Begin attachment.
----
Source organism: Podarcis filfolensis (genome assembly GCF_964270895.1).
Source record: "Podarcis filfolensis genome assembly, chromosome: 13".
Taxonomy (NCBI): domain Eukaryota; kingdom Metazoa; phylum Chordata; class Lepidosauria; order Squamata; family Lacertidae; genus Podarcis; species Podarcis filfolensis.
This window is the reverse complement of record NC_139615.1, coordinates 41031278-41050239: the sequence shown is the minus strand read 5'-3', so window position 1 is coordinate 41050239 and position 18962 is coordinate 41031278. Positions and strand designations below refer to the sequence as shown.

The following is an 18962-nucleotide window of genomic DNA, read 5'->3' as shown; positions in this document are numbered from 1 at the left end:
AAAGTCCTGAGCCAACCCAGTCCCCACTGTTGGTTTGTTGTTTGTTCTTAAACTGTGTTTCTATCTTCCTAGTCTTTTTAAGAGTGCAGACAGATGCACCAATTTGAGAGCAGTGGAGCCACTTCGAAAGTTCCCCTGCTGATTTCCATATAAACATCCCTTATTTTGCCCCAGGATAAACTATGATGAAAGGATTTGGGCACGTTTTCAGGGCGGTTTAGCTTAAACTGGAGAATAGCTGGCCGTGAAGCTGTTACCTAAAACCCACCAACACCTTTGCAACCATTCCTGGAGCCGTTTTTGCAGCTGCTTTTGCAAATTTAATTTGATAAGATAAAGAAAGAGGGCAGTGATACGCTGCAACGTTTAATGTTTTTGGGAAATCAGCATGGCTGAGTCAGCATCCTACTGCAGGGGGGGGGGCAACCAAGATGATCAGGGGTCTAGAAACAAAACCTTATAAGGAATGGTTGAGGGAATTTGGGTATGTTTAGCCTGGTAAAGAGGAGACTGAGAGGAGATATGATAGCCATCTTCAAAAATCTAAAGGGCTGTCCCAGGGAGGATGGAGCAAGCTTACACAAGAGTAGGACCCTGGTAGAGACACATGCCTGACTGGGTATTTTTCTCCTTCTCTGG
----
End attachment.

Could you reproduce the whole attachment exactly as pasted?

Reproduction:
Source organism: Podarcis filfolensis (genome assembly GCF_964270895.1).
Source record: "Podarcis filfolensis genome assembly, chromosome: 13".
Taxonomy (NCBI): domain Eukaryota; kingdom Metazoa; phylum Chordata; class Lepidosauria; order Squamata; family Lacertidae; genus Podarcis; species Podarcis filfolensis.
This window is the reverse complement of record NC_139615.1, coordinates 41031278-41050239: the sequence shown is the minus strand read 5'-3', so window position 1 is coordinate 41050239 and position 18962 is coordinate 41031278. Positions and strand designations below refer to the sequence as shown.

The following is an 18962-nucleotide window of genomic DNA, read 5'->3' as shown; positions in this document are numbered from 1 at the left end:
AAAGTCCTGAGCCAACCCAGTCCCCACTGTTGGTTTGTTGTTTGTTCTTAAACTGTGTTTCTATCTTCCTAGTCTTTTTAAGAGTGCAGACAGATGCACCAATTTGAGAGCAGTGGAGCCACTTCGAAAGTTCCCCTGCTGATTTCCATATAAACATCCCTTATTTTGCCCCAGGATAAACTATGATGAAAGGATTTGGGCACGTTTTCAGGGCGGTTTAGCTTAAACTGGAGAATAGCTGGCCGTGAAGCTGTTACCTAAAACCCACCAACACCTTTGCAACCATTCCTGGAGCCGTTTTTGCAGCTGCTTTTGCAAATTTAATTTGATAAGATAAAGAAAGAGGGCAGTGATACGCTGCAACGTTTAATGTTTTTGGGAAATCAGCATGGCTGAGTCAGCATCCTACTGCAGGGGGGGGGGCAACCAAGATGATCAGGGGTCTAGAAACAAAACCTTATAAGGAATGGTTGAGGGAATTTGGGTATGTTTAGCCTGGTAAAGAGGAGACTGAGAGGAGATATGATAGCCATCTTCAAAAATCTAAAGGGCTGTCCCAGGGAGGATGGAGCAAGCTTACACAAGAGTAGGACCCTGGTAGAGACACATGCCTGACTGGGTATTTTTCTCCTTCTCTGG